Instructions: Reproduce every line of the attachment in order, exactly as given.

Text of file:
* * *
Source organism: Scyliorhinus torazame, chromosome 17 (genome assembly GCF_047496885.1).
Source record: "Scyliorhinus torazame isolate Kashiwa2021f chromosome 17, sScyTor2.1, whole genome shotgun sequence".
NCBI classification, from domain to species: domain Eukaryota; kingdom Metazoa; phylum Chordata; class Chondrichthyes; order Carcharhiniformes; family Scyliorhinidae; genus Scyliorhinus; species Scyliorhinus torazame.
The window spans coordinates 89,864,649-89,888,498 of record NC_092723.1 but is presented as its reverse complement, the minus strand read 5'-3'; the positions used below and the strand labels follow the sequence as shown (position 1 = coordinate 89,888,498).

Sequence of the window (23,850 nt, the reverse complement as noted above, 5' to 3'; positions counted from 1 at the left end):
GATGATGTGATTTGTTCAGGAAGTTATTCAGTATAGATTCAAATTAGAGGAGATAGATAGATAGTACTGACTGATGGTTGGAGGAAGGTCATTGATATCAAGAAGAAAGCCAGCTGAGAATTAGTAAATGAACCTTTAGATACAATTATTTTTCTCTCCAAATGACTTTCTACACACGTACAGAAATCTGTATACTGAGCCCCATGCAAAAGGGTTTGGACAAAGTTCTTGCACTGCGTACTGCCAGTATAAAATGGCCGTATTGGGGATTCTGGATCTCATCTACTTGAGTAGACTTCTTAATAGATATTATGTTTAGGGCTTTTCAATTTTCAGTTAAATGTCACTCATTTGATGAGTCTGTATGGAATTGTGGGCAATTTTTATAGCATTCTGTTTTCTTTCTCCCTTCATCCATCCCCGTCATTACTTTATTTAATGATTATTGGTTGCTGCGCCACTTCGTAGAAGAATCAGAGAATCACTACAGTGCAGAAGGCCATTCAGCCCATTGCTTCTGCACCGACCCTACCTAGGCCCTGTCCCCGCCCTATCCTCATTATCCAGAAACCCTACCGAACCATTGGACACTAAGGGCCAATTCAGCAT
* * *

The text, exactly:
Source organism: Scyliorhinus torazame, chromosome 17 (genome assembly GCF_047496885.1).
Source record: "Scyliorhinus torazame isolate Kashiwa2021f chromosome 17, sScyTor2.1, whole genome shotgun sequence".
NCBI classification, from domain to species: domain Eukaryota; kingdom Metazoa; phylum Chordata; class Chondrichthyes; order Carcharhiniformes; family Scyliorhinidae; genus Scyliorhinus; species Scyliorhinus torazame.
The window spans coordinates 89,864,649-89,888,498 of record NC_092723.1 but is presented as its reverse complement, the minus strand read 5'-3'; the positions used below and the strand labels follow the sequence as shown (position 1 = coordinate 89,888,498).

Sequence of the window (23,850 nt, the reverse complement as noted above, 5' to 3'; positions counted from 1 at the left end):
GATGATGTGATTTGTTCAGGAAGTTATTCAGTATAGATTCAAATTAGAGGAGATAGATAGATAGTACTGACTGATGGTTGGAGGAAGGTCATTGATATCAAGAAGAAAGCCAGCTGAGAATTAGTAAATGAACCTTTAGATACAATTATTTTTCTCTCCAAATGACTTTCTACACACGTACAGAAATCTGTATACTGAGCCCCATGCAAAAGGGTTTGGACAAAGTTCTTGCACTGCGTACTGCCAGTATAAAATGGCCGTATTGGGGATTCTGGATCTCATCTACTTGAGTAGACTTCTTAATAGATATTATGTTTAGGGCTTTTCAATTTTCAGTTAAATGTCACTCATTTGATGAGTCTGTATGGAATTGTGGGCAATTTTTATAGCATTCTGTTTTCTTTCTCCCTTCATCCATCCCCGTCATTACTTTATTTAATGATTATTGGTTGCTGCGCCACTTCGTAGAAGAATCAGAGAATCACTACAGTGCAGAAGGCCATTCAGCCCATTGCTTCTGCACCGACCCTACCTAGGCCCTGTCCCCGCCCTATCCTCATTATCCAGAAACCCTACCGAACCATTGGACACTAAGGGCCAATTCAGCAT